Definitions

fire escape

fire escape

fire escape, in architecture, device, either fixed or movable, to facilitate escape from a burning building. In the United States the term usually is applied to the common iron balconies and stairways or ladders that give exterior egress from each floor to the ground. In England the term refers to a portable extension ladder that may be wheeled up to a burning building to enable occupants to escape when ordinary exits are cut off.

Means of rapid egress from a building, primarily intended for use in case of fire. Building codes define an exit as an enclosed and protected path of escape in the event of a fire, leading from an exit access through a combination of corridors, stairways, and doors to an exit discharge at an exterior court or public way. The term fire escape usually refers to open iron or steel balconies with steep stairways on the outside of buildings; often a retrofit of older buildings, these are rare in new construction. Other means of escape are by balconies leading to adjacent buildings, or through chutes, often used in hospitals.

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A fire escape is a special kind of emergency exit, usually mounted to the outside of a building or occasionally inside but separate from the main areas of the building. It provides a method of escape in the event of a fire or other emergency that makes the stairwells inside a building inaccessible. Fire escapes are most often found on multiple-story residential buildings, such as apartment buildings. At one time, they were a very important aspect of fire safety for all new construction in urban areas; more recently, however, they have fallen out of common use.

A fire escape consists of a number of horizontal platforms (usually steel gratings), one at each story of a building, with ladders or stairs connecting them. Railings are usually provided on each of the levels, but as fire escapes are designed for emergency use only, these railings often do not need to meet the same standards as railings in other contexts. The ladder from the lowest level of the fire escape to the ground may be fixed, but more commonly it swings down on a hinge or slides down along a track. The moveable designs allow occupants to safely reach the ground in the event of a fire but prevent persons from accessing the fire escape from the ground at other times (Such as to perpetrate a burglary or vandalism).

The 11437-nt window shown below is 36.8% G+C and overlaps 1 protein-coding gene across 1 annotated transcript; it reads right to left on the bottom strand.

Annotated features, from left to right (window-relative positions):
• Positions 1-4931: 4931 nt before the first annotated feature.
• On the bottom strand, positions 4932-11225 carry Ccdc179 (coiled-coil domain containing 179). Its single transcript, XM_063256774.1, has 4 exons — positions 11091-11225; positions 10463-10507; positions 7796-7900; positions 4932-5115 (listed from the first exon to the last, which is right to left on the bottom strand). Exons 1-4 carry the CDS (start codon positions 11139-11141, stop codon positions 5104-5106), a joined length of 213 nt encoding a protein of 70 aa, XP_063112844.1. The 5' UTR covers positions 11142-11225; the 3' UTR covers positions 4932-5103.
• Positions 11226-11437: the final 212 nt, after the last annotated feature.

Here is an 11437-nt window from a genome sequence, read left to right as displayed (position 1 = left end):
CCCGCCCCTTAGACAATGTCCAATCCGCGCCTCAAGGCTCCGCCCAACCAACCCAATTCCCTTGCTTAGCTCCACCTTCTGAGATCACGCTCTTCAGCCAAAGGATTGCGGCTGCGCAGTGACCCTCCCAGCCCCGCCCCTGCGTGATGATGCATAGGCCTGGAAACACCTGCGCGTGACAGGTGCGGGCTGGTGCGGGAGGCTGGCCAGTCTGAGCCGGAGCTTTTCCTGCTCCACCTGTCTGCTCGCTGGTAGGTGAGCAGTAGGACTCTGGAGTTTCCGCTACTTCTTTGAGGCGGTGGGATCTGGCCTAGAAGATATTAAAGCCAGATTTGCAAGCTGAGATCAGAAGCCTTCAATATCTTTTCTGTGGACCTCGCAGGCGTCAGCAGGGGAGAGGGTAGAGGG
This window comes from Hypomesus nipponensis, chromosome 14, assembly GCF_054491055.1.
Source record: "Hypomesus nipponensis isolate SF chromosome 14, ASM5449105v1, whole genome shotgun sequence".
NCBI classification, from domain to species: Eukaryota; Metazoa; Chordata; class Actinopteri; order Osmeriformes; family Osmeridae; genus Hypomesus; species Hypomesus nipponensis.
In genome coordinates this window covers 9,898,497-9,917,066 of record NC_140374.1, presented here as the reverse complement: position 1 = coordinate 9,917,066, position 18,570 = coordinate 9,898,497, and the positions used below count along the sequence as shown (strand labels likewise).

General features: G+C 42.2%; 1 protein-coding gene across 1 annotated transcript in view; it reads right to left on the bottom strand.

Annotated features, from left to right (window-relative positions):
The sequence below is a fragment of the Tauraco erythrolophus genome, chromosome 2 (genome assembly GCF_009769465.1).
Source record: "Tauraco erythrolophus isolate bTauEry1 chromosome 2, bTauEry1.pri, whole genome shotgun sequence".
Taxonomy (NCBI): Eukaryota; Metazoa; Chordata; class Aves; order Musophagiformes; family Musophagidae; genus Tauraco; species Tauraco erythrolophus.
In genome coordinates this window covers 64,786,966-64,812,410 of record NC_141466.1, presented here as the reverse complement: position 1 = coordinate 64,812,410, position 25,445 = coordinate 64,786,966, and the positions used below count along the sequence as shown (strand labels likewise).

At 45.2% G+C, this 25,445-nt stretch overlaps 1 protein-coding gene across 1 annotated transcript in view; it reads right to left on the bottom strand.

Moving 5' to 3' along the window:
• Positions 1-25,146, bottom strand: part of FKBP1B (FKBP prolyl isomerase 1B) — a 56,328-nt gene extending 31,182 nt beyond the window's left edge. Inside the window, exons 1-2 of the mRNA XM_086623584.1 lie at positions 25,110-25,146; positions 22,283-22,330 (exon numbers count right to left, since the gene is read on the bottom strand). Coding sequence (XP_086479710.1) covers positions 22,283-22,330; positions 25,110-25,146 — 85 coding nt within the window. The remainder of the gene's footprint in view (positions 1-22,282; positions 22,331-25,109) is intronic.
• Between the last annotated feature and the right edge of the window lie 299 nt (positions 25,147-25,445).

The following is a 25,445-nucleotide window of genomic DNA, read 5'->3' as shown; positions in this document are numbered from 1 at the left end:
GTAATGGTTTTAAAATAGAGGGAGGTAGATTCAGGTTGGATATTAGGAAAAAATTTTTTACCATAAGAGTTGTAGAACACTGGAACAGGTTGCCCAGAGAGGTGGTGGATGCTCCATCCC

Exit from the interior of a building to the fire escape may be provided by a fire exit door, but in some cases the only exit is through a window. When there is a door, it is often fitted with a fire alarm to prevent other uses of the fire escape, and to prevent unauthorized entry. As many fire escapes were built before the advent of electronic fire alarms, fire escapes in older buildings have often needed to be retrofitted with alarms for this purpose.

History

As building codes became more common in industrialized countries around the turn of the 20th century, fire safety became an important concern for new construction. Building owners were increasingly required to provide adequate escape routes, and at the time, fire escapes seemed the best option available. The invention of these exterior steel staircases is widely credited to Anna Connelly who first registered a patent for a fire escape in the USA in 1887. Not only could they be included in new construction at a low cost, but they could be very easily added to existing construction. In many urban centers, all new construction above a certain number of stories was required to have external fire escapes throughout much of the 20th century.

However, with the urban sprawl and increase in the amount of construction in the mid-20th century, particularly the increase in public housing in major cities in the United States and Europe in the 1950s and 1960s, certain problems with fire escapes became clear. In the poorer areas of cities like Chicago and New York, fire escapes were commonly used for everything but their intended purpose.

In the hot summer months, residents of mid-rise apartment buildings would sleep outside on the platforms of their fire escapes. Such a situation triggered the plot premise of Cornell Woolrich's 1947 short story, "The Boy Cried Murder," about a boy on a fire escape who one night witnesses a murder in a neighboring apartment; this story was filmed as the suspense thriller The Window (1949). The practice of sleeping on fire escapes can also be seen in Alfred Hitchcock's 1954 movie Rear Window (also based on a Woolrich short story), as well as Weegee's photography of the Lower East Side). Diagonal shadows of fire escapes made them a constant motif in film noir, and the balcony scene of Romeo and Juliet was transposed to a fire escape for the musical West Side Story.

Boston Herald American photographer Stanley J. Forman won a 1976 Pulitzer Prize for his powerful photo of two people plunging from a faulty fire escape during a 1975 Boston fire, and the controversial, unforgettable image resulted in tougher fire safety codes in several states.

People would use fire escapes as balconies for throwing parties. In some cases, the excess weight has caused fire escapes to collapse. In addition, fire escapes proved ill-suited to modern construction techniques for high-rises. Today, external fire escapes are rarely part of new construction.

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